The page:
The universe is making music all the time

Step Right Up: Brumes

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Interview with Brumes.

“I only recently began to write music with more intention – before I had little control or awareness of what was spilling out of me, my hands would physically ache to play music.

— Desireé Rousseau

Words: Mark Carry

brumes 1

If ever a single piece of music serves to embody an album’s enriching journey it is the achingly beautiful instrumental ‘The Color of Light and Shadow’ wherein a gorgeous tapestry of harp notes and cosmic violin melodies grace the atmosphere. The album in question is ‘Soundings in Fathoms’ by Portland Oregon-based three piece Brumes. A soft whisper uttering “Wow!” can be heard on tape as the divine music gradually fades into oblivion; somehow reflecting the transcendent nature of this remarkable record. A deeply personal creation, the seven sublime tracks contained on ‘Soundings in Fathoms’ infinitely heightens with the passing of time.

Brumes comprises of Desireé Rousseau, Dalton Long and Nico Bartulski. The band’s album was recorded by renowned producer (musician/composer) Peter Broderick at his home studio The Sparkle along the Oregon coast. The immaculate instrumentation of voice, harp, keys, guitar, drums and percussion evokes timeless sounds of ambient-infused-drone soundscapes, ethereal folk laments, neo-classical explorations and cinematic dream-wave creations. Rousseau’s delicate dream-like folk gems navigates the heart’s depths that draws striking parallels with Grouper’s Liz Harris such is the unfathomable beauty created.

The slow-burning ambient folk lament ‘Stay Low’ comprises Rousseau’s fragile voice melded with warm percussion, keys and brooding, hyopnotic guitar lines. The gorgeous ambient pulses of ‘I Heard You’ captures a myriad of feelings: yearning, fear, anguish, hope and dreams are all dotted across the canvas of sacred sounds. The sparse folk ballad ‘Snow’ drifts majestically in the ether that invites you to wrap your troubles up in dreams. The refrain of “Let’s Go Home” is sung over uplifting instrumentation of synths, guitar and drums that masterfully emits a radiance and light of hope. The windswept beauty of Rousseau’s vocal delivery on ‘I Unfold’ is one of the record’s defining moments, particularly as the crescendo of guitars and drums comes crashing in like ocean waves.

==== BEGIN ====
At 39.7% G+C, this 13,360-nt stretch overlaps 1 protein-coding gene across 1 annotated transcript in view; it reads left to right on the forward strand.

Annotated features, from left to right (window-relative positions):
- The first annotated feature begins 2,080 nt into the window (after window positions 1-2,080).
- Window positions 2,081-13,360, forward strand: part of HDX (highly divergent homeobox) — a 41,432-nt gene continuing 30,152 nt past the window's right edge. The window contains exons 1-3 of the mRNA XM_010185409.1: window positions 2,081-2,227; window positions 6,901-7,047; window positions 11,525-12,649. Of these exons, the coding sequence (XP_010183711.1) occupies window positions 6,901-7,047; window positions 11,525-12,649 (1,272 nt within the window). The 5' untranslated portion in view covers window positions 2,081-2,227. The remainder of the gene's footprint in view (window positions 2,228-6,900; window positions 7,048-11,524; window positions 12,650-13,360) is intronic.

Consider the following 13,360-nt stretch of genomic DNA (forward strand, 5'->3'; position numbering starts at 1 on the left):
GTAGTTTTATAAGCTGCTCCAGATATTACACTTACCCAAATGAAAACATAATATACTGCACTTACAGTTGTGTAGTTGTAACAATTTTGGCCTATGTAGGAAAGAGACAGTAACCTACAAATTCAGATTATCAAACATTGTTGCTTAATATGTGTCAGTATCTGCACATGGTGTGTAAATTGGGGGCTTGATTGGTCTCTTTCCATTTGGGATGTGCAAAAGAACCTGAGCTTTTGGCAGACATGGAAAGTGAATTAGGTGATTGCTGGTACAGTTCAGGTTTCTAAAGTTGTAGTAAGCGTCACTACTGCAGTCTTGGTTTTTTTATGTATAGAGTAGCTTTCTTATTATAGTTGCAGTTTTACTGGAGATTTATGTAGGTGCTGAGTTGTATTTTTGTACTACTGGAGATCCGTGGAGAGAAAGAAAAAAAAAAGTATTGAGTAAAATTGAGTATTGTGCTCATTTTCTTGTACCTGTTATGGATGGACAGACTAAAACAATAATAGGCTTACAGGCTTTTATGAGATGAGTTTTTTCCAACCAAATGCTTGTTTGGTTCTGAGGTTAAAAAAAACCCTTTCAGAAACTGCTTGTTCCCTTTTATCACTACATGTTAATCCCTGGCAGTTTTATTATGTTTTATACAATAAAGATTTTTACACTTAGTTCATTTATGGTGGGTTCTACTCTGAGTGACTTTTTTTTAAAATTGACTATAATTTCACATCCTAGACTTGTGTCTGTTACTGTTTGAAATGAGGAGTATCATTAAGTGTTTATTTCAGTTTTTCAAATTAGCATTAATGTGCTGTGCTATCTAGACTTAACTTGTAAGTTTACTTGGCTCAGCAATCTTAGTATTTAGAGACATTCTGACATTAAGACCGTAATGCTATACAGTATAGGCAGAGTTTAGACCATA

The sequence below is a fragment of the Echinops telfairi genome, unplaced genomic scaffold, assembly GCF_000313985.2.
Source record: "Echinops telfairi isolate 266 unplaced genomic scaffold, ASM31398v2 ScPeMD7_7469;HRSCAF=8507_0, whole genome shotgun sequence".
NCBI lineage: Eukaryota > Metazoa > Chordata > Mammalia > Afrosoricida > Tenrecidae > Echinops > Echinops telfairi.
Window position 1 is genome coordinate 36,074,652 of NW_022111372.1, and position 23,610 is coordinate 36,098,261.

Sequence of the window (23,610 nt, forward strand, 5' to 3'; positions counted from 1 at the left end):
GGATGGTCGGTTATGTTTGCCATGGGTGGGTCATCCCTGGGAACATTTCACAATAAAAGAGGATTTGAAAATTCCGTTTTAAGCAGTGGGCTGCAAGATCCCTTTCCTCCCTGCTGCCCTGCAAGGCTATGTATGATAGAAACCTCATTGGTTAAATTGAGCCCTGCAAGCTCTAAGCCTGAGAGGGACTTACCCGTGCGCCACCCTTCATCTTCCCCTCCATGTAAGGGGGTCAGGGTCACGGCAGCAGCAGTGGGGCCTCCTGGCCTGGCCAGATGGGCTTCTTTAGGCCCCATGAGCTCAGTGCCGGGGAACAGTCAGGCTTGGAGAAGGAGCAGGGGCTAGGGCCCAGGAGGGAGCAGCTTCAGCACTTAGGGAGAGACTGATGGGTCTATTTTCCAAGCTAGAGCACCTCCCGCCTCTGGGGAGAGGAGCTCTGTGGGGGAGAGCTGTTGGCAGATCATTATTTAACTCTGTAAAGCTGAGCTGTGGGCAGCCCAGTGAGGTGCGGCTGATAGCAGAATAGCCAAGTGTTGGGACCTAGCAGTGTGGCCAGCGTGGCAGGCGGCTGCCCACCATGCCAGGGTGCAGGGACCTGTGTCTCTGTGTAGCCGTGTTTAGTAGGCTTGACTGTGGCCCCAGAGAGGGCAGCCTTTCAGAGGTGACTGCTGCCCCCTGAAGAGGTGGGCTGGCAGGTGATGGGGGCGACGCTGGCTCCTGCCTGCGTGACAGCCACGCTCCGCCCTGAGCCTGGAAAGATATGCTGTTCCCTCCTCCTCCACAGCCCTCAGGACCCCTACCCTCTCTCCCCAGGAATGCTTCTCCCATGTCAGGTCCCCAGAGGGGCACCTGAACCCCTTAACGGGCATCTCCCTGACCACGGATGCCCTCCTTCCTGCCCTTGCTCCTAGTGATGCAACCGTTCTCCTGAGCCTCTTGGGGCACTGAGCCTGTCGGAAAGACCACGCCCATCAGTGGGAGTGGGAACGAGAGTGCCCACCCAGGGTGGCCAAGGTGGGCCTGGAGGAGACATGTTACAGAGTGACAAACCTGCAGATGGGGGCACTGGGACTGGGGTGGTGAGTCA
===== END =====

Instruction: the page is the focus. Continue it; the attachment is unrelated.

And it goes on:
The intimacy and immediacy of Rousseau’s penned songs is one of the striking aspects of Brumes’s magical spell, forever traversing light and dark, akin to a lunar eclipse as the earth’s shadow blocks the sun (as depicted on the album cover). ‘Oh, Zia’ is one of those songs that reduces you to tears in mere moments with each aching harp note and poetic prose uttered by Rousseau’s achingly beautiful voice. This resolutely unique and deeply contemplative album invites the listener “to dream alone” and as the cosmic whirlwind of the stunning closer ‘Whirlpooling’ fades into the night, I feel music’s undeniable power to transcend and illuminate wash over the moonlit skies.

‘Soundings in Fathoms’ is available now on limited edition cassette and download:

Interview with Desireé Rousseau, Dalton Long & Nico Bartulski (Brumes) and Peter Broderick.

Congratulations on the stunning new album, ‘Soundings In Fathoms’. The many intricate layers of strings, voice, keys, drums, percussion and guitar renders a captivating sound and ethereal atmosphere. Please take me back to the recording sessions at The Sparkle with Peter Broderick and talk me through this particular space in time when ‘Soundings In Fathoms’ was created? 

Dalton Long: The Sparkle was a wonderful surprise. Peter invited us through a mutual friend, Mariano, so we had no idea what to expect from the weekend. Desireé had been disappointed by previous recording sessions with others, but I believe the opportunity for an escape to the coast gave her hope. We drove through thick rain and dark forests to meet Peter for the first time at The Sparkle. It’s hard to describe how we felt getting to know Peter and spending more time with Mariano.

Desireé Rousseau: It felt so familiar, like remembering something long forgotten.